The idea that exposure to high amounts of sugar makes children more prone to develop attention deficit disorder or worsens symptoms in those who have attention deficit disorder is a very common popular notion. However, there is no evidence to support this idea.
In one very interesting study, children were all given an artificial (not sugar) sweetener without the parents knowing whether the sweetener was real or artificial sugar. However, in the parents who thought their children were taking real sugar, there was a much higher rate of reporting symptoms of hyperactivity. However, there was no objective evidence of hyperactivity. This supports the idea that we associate hyperactivity and sugar culturally, but this is simply a misconception.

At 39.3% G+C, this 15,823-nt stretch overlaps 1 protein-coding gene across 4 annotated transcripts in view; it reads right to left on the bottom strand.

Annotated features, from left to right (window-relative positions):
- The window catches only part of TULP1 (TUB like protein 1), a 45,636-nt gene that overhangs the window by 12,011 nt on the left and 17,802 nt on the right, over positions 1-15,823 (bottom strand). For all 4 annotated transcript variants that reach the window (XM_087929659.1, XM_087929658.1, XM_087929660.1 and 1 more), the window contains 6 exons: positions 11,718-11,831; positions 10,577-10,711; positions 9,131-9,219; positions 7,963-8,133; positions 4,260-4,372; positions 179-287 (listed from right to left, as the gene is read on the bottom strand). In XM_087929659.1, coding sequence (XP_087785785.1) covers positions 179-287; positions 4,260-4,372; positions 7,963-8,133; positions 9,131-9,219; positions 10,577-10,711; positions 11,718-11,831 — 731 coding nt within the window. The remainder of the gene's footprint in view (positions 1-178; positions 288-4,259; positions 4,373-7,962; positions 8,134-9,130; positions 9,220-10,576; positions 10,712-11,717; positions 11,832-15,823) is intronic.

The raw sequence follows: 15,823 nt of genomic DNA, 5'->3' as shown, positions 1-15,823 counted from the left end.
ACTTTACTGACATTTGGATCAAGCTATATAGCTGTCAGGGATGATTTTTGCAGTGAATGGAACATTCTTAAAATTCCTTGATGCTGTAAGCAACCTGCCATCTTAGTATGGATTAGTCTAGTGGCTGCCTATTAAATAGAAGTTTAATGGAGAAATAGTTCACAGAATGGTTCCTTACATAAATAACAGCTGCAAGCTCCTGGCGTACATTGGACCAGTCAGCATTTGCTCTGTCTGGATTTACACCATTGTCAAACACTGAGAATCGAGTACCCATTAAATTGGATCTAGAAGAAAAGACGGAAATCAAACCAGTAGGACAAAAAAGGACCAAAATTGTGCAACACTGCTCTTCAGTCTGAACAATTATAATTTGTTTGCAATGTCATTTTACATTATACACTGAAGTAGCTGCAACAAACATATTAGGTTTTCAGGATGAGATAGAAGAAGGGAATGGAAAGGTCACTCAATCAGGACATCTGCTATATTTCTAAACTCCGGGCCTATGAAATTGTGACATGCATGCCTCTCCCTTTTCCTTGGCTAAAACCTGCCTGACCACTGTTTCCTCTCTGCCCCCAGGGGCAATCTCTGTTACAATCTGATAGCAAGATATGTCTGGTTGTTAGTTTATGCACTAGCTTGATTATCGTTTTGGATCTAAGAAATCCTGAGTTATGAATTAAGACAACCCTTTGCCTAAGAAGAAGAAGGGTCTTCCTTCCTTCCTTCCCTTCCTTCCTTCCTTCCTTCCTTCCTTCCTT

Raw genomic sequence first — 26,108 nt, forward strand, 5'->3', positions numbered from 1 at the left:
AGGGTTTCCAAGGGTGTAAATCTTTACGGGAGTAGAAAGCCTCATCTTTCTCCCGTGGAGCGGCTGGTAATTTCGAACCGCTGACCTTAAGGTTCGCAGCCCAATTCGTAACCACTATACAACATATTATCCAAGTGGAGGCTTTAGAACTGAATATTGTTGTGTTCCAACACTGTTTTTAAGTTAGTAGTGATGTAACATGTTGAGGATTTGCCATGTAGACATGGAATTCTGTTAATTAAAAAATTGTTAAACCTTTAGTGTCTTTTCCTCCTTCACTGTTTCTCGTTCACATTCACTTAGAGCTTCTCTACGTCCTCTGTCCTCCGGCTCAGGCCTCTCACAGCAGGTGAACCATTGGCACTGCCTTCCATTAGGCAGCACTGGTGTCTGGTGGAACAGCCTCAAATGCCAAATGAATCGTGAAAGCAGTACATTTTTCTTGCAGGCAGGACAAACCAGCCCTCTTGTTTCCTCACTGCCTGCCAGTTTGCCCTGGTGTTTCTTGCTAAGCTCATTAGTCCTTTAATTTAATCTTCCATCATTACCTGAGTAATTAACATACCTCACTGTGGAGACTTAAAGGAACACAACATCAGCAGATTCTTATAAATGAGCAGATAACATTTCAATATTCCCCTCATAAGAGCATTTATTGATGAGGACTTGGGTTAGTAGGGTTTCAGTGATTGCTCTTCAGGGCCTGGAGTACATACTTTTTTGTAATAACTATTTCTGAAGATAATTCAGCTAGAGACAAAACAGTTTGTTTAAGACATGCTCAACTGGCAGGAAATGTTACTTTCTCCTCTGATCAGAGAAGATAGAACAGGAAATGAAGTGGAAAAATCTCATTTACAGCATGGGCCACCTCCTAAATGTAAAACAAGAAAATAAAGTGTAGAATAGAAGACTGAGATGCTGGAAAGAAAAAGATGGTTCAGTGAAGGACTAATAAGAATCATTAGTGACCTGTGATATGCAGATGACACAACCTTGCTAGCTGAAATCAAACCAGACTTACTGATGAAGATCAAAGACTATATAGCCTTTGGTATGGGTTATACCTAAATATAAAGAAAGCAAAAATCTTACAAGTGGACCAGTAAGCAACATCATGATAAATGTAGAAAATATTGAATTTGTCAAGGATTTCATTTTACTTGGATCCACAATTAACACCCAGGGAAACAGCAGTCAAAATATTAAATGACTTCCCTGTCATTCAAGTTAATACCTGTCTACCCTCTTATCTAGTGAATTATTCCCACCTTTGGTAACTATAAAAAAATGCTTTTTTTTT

Of course, there are many other reason to limit the amount of sugar in a child's diet. First and foremost, unhealthy eating, including taking in large amounts of sugar, predisposes to obesity, diabetes, and other major medical problems. Second, large amounts of sugar are harmful to the teeth. So we should all work on supplying children with healthy, balanced diets and limiting their intake of sugar, but not in order to prevent hyperactivity.
If you have more questions about attention deficit disorder, talk to your child's pediatrician